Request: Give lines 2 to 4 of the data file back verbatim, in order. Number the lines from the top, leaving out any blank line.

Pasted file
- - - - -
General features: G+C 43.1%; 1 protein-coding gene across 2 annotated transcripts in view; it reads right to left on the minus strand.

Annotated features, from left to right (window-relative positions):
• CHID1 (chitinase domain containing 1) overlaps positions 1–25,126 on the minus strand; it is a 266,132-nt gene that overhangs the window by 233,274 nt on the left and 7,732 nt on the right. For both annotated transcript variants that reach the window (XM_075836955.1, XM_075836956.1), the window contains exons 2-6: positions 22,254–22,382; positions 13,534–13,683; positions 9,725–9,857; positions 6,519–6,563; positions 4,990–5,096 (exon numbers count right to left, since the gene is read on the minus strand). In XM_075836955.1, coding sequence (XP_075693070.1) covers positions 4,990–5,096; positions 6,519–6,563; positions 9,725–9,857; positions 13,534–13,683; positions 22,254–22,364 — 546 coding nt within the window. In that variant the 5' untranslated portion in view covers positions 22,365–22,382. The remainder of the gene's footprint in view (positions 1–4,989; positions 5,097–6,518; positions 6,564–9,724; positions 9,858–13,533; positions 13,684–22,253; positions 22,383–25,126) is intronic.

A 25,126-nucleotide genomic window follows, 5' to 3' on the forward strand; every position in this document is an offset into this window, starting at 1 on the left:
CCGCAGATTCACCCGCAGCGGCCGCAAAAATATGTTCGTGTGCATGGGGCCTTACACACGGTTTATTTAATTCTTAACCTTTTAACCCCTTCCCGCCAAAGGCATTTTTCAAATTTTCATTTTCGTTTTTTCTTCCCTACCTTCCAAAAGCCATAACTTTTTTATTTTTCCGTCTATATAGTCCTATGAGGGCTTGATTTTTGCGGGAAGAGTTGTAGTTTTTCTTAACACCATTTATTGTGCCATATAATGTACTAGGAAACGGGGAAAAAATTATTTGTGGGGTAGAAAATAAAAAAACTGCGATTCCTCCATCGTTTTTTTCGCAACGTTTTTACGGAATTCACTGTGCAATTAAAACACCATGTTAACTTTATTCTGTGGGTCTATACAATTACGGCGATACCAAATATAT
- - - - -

Annotated features, from left to right (window-relative positions):
• CHID1 (chitinase domain containing 1) overlaps positions 1–25,126 on the minus strand; it is a 266,132-nt gene that overhangs the window by 233,274 nt on the left and 7,732 nt on the right. For both annotated transcript variants that reach the window (XM_075836955.1, XM_075836956.1), the window contains exons 2-6: positions 22,254–22,382; positions 13,534–13,683; positions 9,725–9,857; positions 6,519–6,563; positions 4,990–5,096 (exon numbers count right to left, since the gene is read on the minus strand). In XM_075836955.1, coding sequence (XP_075693070.1) covers positions 4,990–5,096; positions 6,519–6,563; positions 9,725–9,857; positions 13,534–13,683; positions 22,254–22,364 — 546 coding nt within the window. In that variant the 5' untranslated portion in view covers positions 22,365–22,382. The remainder of the gene's footprint in view (positions 1–4,989; positions 5,097–6,518; positions 6,564–9,724; positions 9,858–13,533; positions 13,684–22,253; positions 22,383–25,126) is intronic.

A 25,126-nucleotide genomic window follows, 5' to 3' on the forward strand; every position in this document is an offset into this window, starting at 1 on the left: